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Bacterial Pneumonia (cont.)

Bacterial Pneumonia Prevention

  • Vaccines are available that prevent certain types of pneumonia. However, since there there are many bacteria that cause pneumonia, a person may contract pneumonia despite receiving the vaccine.
  • Pneumovax and Pnu-Immune are vaccines to prevent Streptococcus pneumoniae infection. According to the U.S. Centers for Disease Control and Prevention (CDC), people in the following groups should ask their doctor about receiving the pneumococcus immunization:
    • people age 65 and older,
    • people with serious long-term health problems such as heart failure, liver failure (cirrhosis of the liver), diabetes, or lung disease (other than asthma),
    • people with lowered immunity due to cancer, chemotherapy, removal or diseases of the spleen, chronic kidney problems, or have had an organ or bone marrow transplant, or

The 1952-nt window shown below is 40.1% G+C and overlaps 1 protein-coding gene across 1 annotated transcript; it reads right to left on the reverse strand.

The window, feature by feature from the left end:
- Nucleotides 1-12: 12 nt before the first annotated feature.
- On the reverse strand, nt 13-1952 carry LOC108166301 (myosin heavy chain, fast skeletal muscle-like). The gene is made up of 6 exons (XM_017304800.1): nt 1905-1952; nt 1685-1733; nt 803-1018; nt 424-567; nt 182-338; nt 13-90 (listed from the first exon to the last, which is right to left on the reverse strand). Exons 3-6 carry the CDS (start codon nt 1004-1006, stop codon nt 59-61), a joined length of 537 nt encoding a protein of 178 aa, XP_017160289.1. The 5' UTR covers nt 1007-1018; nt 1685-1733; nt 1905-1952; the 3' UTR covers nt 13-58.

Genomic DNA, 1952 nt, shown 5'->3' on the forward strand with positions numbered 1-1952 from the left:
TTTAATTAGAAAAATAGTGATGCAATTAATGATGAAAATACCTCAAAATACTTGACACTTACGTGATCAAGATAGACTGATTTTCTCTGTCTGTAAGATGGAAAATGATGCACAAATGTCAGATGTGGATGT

• people who are Alaskan Native Americas or certain other Native American populations.
  • In 2000, the U.S. Food and Drug Administration (FDA) licensed a new vaccine, Prevnar, for the prevention of pneumococcal disease in children.
  • This vaccine is recommended for healthy infants under the age of 2 and for children between the ages of 2 and 5 who have not previously been vaccinated and who are at highest risk for developing pneumococcal disease, such as those with HIV/AIDS, have certain chronic diseases, and have decreased immune function.

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Read What Your Physician is Reading on Medscape

Pneumonia, Bacterial »

Medical practitioners have known of pneumonia since ancient times.

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